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MYA Sues Maine

By Cole Cochrane


Our organization has tirelessly advocated to significantly reduce greenhouse gas emissions in Maine since its establishment in 2022. Inspired by the work done by our co-founders within the fossil fuel divestment movement, we have drummed up youth support and built ambitious coalitions for various initiatives. Throughout our calls for change, a foundational goal has been to decarbonize Maine’s transportation sector. It is the largest source of emissions, and coupled with the fact that 78 percent of Mainers use individual cars for commutes, it makes it a forefront priority. 

As such, MYA has advocated alongside hundreds of environmental groups and activists for the Maine Board of Environmental Protection (BEP) to adopt the ACT and ACC II rules. This would have required a majority of vehicles to be clean and electric by 2030. Given the overwhelming use of cars in Maine for commuting, it is necessary to adopt these rules to be consistent with our emission reduction targets. This movement has spanned over many months with hundreds of folks across the state pressuring BEP to make the right choice and adopt the rules. Yet, despite the many activists and environmental groups that came out in support, the BEP voted down the rules in a 4-2 vote. Their decision was not only disappointing and flawed, but we strongly believe in violation of Maine’s 2019 Climate Law.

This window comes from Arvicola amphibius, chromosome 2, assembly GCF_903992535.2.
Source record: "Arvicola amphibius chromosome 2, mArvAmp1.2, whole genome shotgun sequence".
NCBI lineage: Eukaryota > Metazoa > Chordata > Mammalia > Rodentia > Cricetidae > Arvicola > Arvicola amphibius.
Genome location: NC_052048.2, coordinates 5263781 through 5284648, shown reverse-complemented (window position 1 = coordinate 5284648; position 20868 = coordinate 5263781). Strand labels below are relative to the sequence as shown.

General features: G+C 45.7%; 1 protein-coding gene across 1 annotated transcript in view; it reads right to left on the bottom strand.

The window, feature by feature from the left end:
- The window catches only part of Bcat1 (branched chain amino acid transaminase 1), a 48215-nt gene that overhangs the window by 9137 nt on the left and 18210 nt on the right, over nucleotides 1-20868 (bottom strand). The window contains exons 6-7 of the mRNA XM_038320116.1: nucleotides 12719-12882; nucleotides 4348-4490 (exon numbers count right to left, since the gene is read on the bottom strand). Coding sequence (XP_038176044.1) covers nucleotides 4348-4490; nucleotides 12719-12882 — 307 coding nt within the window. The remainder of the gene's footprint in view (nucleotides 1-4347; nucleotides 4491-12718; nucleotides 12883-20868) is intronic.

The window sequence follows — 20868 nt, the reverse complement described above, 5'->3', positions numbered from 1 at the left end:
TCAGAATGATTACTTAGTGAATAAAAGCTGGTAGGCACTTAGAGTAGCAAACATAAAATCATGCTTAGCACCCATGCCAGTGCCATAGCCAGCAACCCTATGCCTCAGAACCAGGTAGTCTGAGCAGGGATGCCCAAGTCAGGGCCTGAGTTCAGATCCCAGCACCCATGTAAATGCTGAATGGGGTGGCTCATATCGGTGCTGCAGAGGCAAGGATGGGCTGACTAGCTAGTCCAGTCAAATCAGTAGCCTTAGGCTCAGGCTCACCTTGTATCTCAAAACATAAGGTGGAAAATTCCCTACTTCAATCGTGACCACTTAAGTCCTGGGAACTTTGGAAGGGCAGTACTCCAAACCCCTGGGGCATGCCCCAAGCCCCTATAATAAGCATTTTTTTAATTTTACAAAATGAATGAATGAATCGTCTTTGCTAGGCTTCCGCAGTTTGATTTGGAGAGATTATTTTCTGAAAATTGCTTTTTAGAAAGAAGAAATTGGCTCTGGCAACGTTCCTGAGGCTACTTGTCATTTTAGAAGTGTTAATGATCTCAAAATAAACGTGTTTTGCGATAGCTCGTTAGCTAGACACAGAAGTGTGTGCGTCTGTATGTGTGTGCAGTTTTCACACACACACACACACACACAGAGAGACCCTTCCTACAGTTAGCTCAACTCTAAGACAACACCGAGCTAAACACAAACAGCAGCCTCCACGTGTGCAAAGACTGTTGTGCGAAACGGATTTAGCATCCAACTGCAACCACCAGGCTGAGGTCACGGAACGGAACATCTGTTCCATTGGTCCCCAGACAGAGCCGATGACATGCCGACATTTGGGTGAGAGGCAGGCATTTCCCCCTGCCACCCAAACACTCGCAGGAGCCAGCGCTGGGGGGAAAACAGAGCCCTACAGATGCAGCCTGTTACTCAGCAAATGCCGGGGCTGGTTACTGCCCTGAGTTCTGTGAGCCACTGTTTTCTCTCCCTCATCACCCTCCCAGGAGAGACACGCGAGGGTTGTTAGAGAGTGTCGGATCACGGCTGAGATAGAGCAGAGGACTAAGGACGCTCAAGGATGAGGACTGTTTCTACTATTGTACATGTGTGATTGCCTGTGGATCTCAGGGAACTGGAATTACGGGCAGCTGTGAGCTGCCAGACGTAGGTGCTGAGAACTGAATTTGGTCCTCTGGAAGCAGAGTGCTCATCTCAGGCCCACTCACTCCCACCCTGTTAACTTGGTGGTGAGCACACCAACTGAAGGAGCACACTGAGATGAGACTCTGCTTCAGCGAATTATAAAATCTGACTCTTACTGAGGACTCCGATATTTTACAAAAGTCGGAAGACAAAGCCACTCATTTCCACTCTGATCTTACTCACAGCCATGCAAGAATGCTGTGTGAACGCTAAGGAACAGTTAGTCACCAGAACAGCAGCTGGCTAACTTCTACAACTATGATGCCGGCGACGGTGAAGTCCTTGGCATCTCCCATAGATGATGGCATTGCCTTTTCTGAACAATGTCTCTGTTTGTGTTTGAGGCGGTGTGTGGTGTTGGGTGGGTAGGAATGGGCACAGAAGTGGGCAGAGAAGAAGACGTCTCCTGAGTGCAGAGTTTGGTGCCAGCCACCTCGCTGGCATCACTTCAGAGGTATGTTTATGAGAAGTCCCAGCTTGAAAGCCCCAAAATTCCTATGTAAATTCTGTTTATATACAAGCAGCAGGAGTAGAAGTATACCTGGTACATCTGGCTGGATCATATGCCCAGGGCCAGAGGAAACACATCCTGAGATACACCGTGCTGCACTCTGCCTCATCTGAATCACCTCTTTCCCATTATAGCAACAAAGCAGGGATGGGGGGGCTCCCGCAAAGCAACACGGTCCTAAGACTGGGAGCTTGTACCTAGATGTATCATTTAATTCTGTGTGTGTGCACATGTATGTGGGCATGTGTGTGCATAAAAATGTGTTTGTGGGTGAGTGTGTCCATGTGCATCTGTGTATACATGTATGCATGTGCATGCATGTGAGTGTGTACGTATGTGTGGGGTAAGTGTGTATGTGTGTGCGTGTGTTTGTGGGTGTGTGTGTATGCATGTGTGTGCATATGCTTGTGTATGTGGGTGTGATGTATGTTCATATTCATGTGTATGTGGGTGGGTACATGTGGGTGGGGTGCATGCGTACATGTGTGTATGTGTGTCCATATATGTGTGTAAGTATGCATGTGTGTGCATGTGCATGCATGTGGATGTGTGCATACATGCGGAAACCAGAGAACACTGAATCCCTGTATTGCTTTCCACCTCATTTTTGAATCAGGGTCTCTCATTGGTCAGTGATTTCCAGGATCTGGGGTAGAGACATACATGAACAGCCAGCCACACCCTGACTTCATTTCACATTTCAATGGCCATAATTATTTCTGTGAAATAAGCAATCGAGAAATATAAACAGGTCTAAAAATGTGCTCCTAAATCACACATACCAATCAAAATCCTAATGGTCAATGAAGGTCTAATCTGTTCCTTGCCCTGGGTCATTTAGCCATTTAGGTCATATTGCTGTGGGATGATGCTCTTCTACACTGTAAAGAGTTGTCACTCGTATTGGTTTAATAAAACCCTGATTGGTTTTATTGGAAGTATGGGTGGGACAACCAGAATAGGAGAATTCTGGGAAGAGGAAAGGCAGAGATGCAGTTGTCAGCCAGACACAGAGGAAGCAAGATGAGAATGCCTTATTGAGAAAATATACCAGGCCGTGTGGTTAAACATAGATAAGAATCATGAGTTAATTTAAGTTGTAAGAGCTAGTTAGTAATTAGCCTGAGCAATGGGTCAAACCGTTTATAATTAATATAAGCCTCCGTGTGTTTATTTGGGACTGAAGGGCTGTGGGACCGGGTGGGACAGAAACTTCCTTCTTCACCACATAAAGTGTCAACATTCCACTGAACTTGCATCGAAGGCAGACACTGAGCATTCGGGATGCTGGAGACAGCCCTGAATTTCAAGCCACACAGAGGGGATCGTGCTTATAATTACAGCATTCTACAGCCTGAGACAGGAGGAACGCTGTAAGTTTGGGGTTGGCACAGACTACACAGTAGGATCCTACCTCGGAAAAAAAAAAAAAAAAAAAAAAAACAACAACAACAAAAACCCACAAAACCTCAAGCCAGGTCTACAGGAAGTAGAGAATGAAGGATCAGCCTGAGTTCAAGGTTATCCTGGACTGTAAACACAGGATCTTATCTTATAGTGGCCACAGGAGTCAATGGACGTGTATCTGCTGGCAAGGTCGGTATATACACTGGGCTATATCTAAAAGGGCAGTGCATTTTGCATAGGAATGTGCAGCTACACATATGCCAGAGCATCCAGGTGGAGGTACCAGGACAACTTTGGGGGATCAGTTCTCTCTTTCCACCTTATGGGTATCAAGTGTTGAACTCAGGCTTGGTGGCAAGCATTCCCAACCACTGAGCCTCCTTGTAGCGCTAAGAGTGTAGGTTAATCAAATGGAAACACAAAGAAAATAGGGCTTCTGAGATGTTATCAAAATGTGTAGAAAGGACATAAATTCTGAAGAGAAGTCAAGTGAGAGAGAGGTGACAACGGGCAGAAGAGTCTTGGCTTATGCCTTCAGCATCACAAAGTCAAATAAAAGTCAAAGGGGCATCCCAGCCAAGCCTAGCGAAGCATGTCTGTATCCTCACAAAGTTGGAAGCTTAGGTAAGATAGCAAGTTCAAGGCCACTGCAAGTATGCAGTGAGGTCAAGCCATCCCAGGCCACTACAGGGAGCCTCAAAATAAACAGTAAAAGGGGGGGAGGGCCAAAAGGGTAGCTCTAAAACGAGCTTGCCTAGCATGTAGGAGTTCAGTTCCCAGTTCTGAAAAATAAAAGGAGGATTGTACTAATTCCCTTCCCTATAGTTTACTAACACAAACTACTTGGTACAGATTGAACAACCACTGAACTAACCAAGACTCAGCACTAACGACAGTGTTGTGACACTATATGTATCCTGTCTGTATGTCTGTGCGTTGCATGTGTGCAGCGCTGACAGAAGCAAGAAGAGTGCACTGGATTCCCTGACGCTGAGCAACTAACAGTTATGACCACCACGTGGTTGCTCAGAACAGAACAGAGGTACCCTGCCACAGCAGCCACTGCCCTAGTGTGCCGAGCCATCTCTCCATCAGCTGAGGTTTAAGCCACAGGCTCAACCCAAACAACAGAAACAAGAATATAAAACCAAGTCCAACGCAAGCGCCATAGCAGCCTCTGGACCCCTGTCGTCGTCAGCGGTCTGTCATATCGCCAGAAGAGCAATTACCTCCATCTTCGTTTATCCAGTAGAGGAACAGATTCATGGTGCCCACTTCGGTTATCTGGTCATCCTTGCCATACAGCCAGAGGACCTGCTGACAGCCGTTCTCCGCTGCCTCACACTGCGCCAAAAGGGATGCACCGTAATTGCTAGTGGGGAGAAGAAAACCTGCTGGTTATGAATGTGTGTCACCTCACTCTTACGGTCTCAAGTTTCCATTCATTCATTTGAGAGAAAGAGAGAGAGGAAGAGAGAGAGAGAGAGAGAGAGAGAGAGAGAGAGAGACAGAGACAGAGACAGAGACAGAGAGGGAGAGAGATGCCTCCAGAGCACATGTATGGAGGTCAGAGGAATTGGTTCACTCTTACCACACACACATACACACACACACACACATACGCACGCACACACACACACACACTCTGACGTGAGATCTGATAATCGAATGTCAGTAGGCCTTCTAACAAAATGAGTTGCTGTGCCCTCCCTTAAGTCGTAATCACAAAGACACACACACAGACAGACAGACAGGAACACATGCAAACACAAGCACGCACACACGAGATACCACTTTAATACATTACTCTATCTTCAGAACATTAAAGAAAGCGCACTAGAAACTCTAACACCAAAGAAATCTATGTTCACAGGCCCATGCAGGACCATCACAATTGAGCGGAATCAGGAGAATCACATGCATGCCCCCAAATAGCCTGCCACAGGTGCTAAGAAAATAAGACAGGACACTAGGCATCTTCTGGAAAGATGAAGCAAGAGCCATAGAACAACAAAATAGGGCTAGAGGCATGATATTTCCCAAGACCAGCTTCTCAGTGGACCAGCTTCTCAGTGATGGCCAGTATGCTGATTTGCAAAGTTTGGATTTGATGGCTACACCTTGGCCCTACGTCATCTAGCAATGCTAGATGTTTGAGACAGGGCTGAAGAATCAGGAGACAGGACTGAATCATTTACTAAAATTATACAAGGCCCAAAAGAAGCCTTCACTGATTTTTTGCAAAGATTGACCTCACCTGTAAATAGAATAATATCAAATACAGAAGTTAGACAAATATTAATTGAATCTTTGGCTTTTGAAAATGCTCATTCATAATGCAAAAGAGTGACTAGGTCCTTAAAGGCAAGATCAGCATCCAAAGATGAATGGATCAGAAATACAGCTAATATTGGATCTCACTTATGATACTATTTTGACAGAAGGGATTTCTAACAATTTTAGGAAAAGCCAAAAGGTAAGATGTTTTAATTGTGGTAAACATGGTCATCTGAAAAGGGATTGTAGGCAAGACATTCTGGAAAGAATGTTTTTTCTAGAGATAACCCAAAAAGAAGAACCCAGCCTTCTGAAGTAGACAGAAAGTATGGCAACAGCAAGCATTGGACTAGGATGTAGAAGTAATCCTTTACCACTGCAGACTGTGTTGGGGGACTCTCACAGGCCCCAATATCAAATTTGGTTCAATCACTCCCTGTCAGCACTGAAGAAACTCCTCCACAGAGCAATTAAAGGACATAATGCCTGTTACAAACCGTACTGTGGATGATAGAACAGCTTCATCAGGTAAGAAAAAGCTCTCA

The state is legally required to reduce emissions by 45% by 2030, as well as 80% by 2050, which is commonly referred to as the Climate Law. The BEP and DEP have done very little over the past 5 years since the Climate Law was enacted to ensure the state is on that path. Environmental activists championed this Climate Law for these very kinds of circumstances, so it would be remiss of us not to challenge the administration. Therefore, Maine Youth Action, alongside the Conservation Law Foundation and Sierra Club ME, is suing the state for its failure to comply with the state’s 2019 Climate Law. We know this is a major decision and will take a lot of time and effort from our organizations collectively. However, we are not fully confident there are other feasible avenues for advocacy and it is evidently clear that we must hold the state accountable to what they signed into law. MYA will need all the support we can get while we fight the good fight, so stay tuned for more updates. 


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